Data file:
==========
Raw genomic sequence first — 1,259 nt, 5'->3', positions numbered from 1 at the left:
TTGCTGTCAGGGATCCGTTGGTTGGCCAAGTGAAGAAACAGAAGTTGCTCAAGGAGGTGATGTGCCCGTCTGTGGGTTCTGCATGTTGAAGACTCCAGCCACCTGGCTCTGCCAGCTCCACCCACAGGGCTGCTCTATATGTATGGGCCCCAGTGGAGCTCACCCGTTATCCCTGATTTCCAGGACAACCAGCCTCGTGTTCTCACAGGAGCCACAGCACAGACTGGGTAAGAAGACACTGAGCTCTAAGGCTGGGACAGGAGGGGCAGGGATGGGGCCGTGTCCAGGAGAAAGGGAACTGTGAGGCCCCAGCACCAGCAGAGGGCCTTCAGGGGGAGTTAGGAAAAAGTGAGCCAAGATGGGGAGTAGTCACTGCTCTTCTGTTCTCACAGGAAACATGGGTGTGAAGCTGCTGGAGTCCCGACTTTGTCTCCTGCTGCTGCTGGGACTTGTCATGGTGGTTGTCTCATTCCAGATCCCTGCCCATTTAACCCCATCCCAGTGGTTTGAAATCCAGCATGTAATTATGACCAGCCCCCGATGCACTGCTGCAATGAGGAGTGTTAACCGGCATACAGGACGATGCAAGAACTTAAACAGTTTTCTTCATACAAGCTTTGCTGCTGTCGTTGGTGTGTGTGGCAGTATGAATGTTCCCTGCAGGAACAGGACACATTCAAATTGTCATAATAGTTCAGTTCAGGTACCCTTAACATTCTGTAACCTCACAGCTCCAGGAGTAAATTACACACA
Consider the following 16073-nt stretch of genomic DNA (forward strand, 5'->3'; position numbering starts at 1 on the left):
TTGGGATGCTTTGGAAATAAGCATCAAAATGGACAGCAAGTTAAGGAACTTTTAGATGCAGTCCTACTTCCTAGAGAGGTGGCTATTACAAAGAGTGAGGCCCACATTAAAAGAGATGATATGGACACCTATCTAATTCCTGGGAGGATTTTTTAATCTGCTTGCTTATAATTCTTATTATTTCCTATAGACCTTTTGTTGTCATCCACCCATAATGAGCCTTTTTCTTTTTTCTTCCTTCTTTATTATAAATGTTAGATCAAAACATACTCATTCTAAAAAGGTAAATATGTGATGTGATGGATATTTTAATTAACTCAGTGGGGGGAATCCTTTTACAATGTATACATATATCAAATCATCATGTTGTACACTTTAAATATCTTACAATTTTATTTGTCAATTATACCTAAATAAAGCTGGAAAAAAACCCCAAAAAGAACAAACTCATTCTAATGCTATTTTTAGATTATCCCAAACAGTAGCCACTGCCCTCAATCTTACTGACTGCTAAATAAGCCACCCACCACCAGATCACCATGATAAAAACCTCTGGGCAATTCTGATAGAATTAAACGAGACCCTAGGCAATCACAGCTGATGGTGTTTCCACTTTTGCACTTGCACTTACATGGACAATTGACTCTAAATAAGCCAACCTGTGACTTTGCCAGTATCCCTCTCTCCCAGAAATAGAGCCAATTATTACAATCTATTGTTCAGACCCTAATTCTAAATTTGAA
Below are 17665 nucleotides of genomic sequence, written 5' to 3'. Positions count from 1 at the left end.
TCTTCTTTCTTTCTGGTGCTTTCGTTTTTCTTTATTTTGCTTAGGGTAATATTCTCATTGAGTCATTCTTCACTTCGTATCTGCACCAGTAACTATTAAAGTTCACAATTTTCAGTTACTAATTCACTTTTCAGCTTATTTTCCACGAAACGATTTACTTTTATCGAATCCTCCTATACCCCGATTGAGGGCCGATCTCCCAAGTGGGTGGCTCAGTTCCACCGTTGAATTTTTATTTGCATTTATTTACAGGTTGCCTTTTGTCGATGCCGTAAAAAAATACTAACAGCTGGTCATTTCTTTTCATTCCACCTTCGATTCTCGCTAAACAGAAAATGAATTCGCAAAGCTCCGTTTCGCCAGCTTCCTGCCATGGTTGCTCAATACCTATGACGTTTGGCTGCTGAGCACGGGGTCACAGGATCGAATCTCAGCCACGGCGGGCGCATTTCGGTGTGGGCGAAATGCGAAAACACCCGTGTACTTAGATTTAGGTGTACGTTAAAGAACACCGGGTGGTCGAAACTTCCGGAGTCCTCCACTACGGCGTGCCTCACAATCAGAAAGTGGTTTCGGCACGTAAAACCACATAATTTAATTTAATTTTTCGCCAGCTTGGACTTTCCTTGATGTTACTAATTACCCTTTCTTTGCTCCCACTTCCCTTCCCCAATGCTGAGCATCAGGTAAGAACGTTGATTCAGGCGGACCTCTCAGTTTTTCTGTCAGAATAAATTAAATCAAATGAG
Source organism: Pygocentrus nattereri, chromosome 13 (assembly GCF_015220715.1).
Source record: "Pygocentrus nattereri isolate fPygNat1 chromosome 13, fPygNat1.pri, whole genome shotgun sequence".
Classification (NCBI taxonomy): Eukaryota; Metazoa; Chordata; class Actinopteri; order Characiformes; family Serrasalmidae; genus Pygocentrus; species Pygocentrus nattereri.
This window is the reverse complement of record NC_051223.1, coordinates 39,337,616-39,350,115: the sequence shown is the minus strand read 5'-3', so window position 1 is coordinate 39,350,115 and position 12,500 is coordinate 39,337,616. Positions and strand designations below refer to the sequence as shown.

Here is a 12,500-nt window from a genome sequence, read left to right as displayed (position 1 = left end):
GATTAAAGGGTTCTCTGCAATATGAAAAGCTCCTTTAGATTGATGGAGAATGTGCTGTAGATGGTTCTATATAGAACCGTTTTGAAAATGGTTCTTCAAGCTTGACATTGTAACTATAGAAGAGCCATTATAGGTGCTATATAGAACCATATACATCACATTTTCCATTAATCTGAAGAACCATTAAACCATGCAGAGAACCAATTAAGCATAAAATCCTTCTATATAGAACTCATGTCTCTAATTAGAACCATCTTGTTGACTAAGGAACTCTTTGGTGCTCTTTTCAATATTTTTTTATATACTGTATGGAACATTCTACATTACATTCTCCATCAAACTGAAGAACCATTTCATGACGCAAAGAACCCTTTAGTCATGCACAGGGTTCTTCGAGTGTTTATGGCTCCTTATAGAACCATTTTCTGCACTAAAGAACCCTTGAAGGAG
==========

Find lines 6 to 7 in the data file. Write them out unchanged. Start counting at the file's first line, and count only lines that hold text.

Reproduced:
TCTTCTTTCTTTCTGGTGCTTTCGTTTTTCTTTATTTTGCTTAGGGTAATATTCTCATTGAGTCATTCTTCACTTCGTATCTGCACCAGTAACTATTAAAGTTCACAATTTTCAGTTACTAATTCACTTTTCAGCTTATTTTCCACGAAACGATTTACTTTTATCGAATCCTCCTATACCCCGATTGAGGGCCGATCTCCCAAGTGGGTGGCTCAGTTCCACCGTTGAATTTTTATTTGCATTTATTTACAGGTTGCCTTTTGTCGATGCCGTAAAAAAATACTAACAGCTGGTCATTTCTTTTCATTCCACCTTCGATTCTCGCTAAACAGAAAATGAATTCGCAAAGCTCCGTTTCGCCAGCTTCCTGCCATGGTTGCTCAATACCTATGACGTTTGGCTGCTGAGCACGGGGTCACAGGATCGAATCTCAGCCACGGCGGGCGCATTTCGGTGTGGGCGAAATGCGAAAACACCCGTGTACTTAGATTTAGGTGTACGTTAAAGAACACCGGGTGGTCGAAACTTCCGGAGTCCTCCACTACGGCGTGCCTCACAATCAGAAAGTGGTTTCGGCACGTAAAACCACATAATTTAATTTAATTTTTCGCCAGCTTGGACTTTCCTTGATGTTACTAATTACCCTTTCTTTGCTCCCACTTCCCTTCCCCAATGCTGAGCATCAGGTAAGAACGTTGATTCAGGCGGACCTCTCAGTTTTTCTGTCAGAATAAATTAAATCAAATGAG
Source organism: Pygocentrus nattereri, chromosome 13 (assembly GCF_015220715.1).